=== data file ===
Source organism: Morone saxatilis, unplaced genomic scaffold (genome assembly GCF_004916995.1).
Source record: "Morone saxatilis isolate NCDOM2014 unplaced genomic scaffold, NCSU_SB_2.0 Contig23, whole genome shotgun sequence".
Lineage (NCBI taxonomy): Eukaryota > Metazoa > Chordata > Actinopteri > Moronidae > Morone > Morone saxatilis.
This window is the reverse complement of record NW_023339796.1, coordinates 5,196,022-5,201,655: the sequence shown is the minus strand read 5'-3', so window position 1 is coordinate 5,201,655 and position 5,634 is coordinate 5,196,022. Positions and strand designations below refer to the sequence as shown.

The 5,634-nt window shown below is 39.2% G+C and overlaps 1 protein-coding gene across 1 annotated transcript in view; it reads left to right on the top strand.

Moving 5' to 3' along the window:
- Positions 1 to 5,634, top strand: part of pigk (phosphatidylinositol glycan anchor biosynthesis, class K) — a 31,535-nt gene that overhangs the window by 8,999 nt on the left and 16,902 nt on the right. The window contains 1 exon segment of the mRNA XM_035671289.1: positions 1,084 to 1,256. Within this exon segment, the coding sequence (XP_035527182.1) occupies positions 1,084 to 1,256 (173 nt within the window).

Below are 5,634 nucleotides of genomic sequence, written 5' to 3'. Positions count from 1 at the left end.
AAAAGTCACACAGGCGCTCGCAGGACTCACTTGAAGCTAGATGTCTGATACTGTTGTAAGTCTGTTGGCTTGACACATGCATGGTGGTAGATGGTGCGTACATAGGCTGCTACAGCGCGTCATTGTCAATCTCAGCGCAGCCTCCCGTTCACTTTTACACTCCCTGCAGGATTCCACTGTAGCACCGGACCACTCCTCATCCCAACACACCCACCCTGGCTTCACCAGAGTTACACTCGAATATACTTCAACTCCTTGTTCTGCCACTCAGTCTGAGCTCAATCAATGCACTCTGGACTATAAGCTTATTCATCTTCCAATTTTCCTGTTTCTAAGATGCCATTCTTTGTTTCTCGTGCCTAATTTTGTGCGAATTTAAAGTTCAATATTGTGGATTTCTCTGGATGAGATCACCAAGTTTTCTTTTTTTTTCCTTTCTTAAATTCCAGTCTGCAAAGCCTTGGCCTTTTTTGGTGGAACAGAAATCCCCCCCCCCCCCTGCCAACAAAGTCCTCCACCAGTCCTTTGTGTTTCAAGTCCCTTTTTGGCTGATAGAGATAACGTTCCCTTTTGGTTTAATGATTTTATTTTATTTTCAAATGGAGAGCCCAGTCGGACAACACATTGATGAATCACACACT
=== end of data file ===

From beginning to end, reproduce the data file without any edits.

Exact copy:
Source organism: Morone saxatilis, unplaced genomic scaffold (genome assembly GCF_004916995.1).
Source record: "Morone saxatilis isolate NCDOM2014 unplaced genomic scaffold, NCSU_SB_2.0 Contig23, whole genome shotgun sequence".
Lineage (NCBI taxonomy): Eukaryota > Metazoa > Chordata > Actinopteri > Moronidae > Morone > Morone saxatilis.
This window is the reverse complement of record NW_023339796.1, coordinates 5,196,022-5,201,655: the sequence shown is the minus strand read 5'-3', so window position 1 is coordinate 5,201,655 and position 5,634 is coordinate 5,196,022. Positions and strand designations below refer to the sequence as shown.

The 5,634-nt window shown below is 39.2% G+C and overlaps 1 protein-coding gene across 1 annotated transcript in view; it reads left to right on the top strand.

Moving 5' to 3' along the window:
- Positions 1 to 5,634, top strand: part of pigk (phosphatidylinositol glycan anchor biosynthesis, class K) — a 31,535-nt gene that overhangs the window by 8,999 nt on the left and 16,902 nt on the right. The window contains 1 exon segment of the mRNA XM_035671289.1: positions 1,084 to 1,256. Within this exon segment, the coding sequence (XP_035527182.1) occupies positions 1,084 to 1,256 (173 nt within the window).

Below are 5,634 nucleotides of genomic sequence, written 5' to 3'. Positions count from 1 at the left end.
AAAAGTCACACAGGCGCTCGCAGGACTCACTTGAAGCTAGATGTCTGATACTGTTGTAAGTCTGTTGGCTTGACACATGCATGGTGGTAGATGGTGCGTACATAGGCTGCTACAGCGCGTCATTGTCAATCTCAGCGCAGCCTCCCGTTCACTTTTACACTCCCTGCAGGATTCCACTGTAGCACCGGACCACTCCTCATCCCAACACACCCACCCTGGCTTCACCAGAGTTACACTCGAATATACTTCAACTCCTTGTTCTGCCACTCAGTCTGAGCTCAATCAATGCACTCTGGACTATAAGCTTATTCATCTTCCAATTTTCCTGTTTCTAAGATGCCATTCTTTGTTTCTCGTGCCTAATTTTGTGCGAATTTAAAGTTCAATATTGTGGATTTCTCTGGATGAGATCACCAAGTTTTCTTTTTTTTTCCTTTCTTAAATTCCAGTCTGCAAAGCCTTGGCCTTTTTTGGTGGAACAGAAATCCCCCCCCCCCCCTGCCAACAAAGTCCTCCACCAGTCCTTTGTGTTTCAAGTCCCTTTTTGGCTGATAGAGATAACGTTCCCTTTTGGTTTAATGATTTTATTTTATTTTCAAATGGAGAGCCCAGTCGGACAACACATTGATGAATCACACACT